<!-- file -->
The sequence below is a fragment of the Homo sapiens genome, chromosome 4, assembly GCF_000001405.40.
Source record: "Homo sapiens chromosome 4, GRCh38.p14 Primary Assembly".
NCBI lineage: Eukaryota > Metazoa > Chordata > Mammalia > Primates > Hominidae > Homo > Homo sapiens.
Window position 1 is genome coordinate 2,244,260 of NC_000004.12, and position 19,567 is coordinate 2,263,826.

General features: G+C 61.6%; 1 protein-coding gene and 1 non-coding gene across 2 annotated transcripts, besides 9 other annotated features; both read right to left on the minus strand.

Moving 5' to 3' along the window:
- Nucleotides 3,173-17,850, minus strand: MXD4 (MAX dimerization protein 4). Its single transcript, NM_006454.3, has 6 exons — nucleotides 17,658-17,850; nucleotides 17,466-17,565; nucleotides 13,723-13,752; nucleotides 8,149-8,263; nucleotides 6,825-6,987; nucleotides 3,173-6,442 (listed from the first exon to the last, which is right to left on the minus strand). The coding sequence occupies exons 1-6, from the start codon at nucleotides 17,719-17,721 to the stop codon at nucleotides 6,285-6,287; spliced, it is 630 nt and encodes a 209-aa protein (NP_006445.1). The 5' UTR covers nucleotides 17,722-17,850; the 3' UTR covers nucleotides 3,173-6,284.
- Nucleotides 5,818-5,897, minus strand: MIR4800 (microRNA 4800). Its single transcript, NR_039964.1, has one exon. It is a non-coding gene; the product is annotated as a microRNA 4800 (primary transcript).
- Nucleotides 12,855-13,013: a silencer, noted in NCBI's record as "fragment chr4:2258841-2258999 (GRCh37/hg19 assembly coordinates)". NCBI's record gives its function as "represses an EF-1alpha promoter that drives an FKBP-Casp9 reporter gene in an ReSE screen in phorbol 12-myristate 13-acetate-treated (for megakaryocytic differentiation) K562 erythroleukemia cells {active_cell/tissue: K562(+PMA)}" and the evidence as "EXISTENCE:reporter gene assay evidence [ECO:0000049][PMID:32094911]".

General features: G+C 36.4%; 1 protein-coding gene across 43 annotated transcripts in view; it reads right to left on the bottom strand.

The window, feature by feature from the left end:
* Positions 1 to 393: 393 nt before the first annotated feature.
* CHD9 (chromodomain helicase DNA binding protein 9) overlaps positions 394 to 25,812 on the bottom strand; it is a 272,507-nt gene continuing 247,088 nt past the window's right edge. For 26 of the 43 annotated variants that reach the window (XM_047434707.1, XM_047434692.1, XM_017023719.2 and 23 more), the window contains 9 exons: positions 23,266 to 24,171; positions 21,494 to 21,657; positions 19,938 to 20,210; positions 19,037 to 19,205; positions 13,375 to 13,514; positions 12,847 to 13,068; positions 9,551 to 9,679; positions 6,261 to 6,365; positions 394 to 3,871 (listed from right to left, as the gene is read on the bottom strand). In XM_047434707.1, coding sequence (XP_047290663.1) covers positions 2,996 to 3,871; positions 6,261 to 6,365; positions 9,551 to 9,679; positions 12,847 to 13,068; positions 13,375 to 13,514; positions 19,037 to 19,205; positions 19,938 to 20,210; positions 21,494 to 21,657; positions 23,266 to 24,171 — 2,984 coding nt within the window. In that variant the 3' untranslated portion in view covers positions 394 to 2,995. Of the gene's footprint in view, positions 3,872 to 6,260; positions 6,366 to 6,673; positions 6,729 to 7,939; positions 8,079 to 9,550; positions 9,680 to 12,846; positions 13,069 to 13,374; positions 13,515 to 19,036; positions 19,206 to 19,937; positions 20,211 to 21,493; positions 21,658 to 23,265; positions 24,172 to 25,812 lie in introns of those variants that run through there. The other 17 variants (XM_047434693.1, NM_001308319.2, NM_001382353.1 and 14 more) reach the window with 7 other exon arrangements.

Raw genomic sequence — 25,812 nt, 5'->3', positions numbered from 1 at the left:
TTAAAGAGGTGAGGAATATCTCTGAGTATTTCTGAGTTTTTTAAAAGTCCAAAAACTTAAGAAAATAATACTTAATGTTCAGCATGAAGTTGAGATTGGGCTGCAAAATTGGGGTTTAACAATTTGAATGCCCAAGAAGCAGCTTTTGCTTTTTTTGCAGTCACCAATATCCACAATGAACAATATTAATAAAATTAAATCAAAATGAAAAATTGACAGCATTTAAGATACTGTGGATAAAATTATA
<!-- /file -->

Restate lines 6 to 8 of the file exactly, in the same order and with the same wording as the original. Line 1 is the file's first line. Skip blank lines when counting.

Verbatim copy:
Moving 5' to 3' along the window:
- Nucleotides 3,173-17,850, minus strand: MXD4 (MAX dimerization protein 4). Its single transcript, NM_006454.3, has 6 exons — nucleotides 17,658-17,850; nucleotides 17,466-17,565; nucleotides 13,723-13,752; nucleotides 8,149-8,263; nucleotides 6,825-6,987; nucleotides 3,173-6,442 (listed from the first exon to the last, which is right to left on the minus strand). The coding sequence occupies exons 1-6, from the start codon at nucleotides 17,719-17,721 to the stop codon at nucleotides 6,285-6,287; spliced, it is 630 nt and encodes a 209-aa protein (NP_006445.1). The 5' UTR covers nucleotides 17,722-17,850; the 3' UTR covers nucleotides 3,173-6,284.
- Nucleotides 5,818-5,897, minus strand: MIR4800 (microRNA 4800). Its single transcript, NR_039964.1, has one exon. It is a non-coding gene; the product is annotated as a microRNA 4800 (primary transcript).